Southeast Asian countries, under pressure from volatile financial markets and the economic might of China and India, are considering sanctions for those who do not comply with crucial free-trade deals on time, according to confidential reports.
The Association of Southeast Asian Nations (ASEAN) also plans to establish a strict monitoring system to ensure timely compliance with a new blueprint, which envisions transforming the region into a booming EU-style economic community by 2015, according to the reports yesterday.
ASEAN's 10 member countries, once bastions of protectionism, have forged a number of deals among themselves to demolish trade barriers.
They are negotiating similar pacts with Asian economic powerhouses like China and India, along with affluent Japan and South Korea -- trying to benefit from the giants' overwhelming investment clout, rather than be trounced by it.
On Friday, ASEAN economic ministers meeting in Manila approved a comprehensive blueprint to create an ASEAN Economic Community by 2015, five years ahead of the original schedule. ASEAN heads of state are expected to give final approval at a November summit in Singapore.
But the ASEAN economic bloc's chairman, Philippine Trade Secretary Peter Favila, warned that the blueprint was not a magic wand that can instantly transform their region "from ashes to ballroom elegance, as in the case of the Cinderella story."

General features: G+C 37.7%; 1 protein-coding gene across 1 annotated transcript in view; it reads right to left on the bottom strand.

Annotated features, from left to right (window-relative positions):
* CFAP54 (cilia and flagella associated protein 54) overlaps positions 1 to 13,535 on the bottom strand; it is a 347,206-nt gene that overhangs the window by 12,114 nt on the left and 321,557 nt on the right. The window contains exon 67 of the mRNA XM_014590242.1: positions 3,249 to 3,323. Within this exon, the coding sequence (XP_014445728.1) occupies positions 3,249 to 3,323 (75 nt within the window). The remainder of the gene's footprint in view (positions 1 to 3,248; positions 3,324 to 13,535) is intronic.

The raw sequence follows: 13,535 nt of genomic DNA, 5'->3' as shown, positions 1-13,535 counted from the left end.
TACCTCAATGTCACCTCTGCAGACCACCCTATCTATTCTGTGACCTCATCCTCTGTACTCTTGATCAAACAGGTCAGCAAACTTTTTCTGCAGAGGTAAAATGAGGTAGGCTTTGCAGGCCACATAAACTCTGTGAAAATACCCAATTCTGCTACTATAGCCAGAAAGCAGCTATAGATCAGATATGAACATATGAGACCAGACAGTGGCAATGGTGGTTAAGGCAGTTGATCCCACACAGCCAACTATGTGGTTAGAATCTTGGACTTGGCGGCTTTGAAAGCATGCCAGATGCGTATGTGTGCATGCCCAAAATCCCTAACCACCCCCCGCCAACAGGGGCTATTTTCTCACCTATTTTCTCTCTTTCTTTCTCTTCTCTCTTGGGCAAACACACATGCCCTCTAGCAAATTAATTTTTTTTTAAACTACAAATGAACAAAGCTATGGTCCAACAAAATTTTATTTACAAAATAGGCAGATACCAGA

ASEAN Secretary-General Ong Keng Yong, in a confidential report to the ministers, said the regional bloc should learn to comply with free-trade obligations on time -- and remove perceptions that it "is prone to `agree fast, act slow.'"
"This has fostered continuing skepticism outside the official circles," Ong said. "ASEAN needs to focus on getting results."
In a bid to ensure compliance with free-trade arrangements, Ong recommended that the ASEAN economic ministers "institute compensatory measures or denial of benefits for delay in implementation."
While ASEAN's economy grew at an impressive rate of 6 percent last year, and was forecast by the Asian Development Bank to register 5.6 percent growth this year, Ong said the bloc faces a slew of challenges.
"These include high oil prices, the competition from China and India, higher-than-expected inflation, increased volatility in the financial market, faster-than-expected US economic slowdown," said Ong, adding to the list unspecified "non-economic threats."
With its efforts to more rapidly liberalize trade, ASEAN "is poised for a big leap forward provided the challenges are overcome," he said.
The ASEAN Economic Community or AEC blueprint allows flexibility in the enforcement of free-trade obligations -- provided it's "pre-agreed and [would] not delay the overall progress and implementation of the AEC."
Under the deal, for example, import duties for all agreed products should be slashed by ASEAN's six more affluent members -- Brunei, Indonesia, Malaysia, the Philippines, Singapore and Thailand -- by 2010.
The rest of the membership, comprising Cambodia, Laos, Myanmar and Vietnam, should do so by 2015, with flexibility for the deadline to be extended up to 2018 for some of the four developing countries' sensitive products.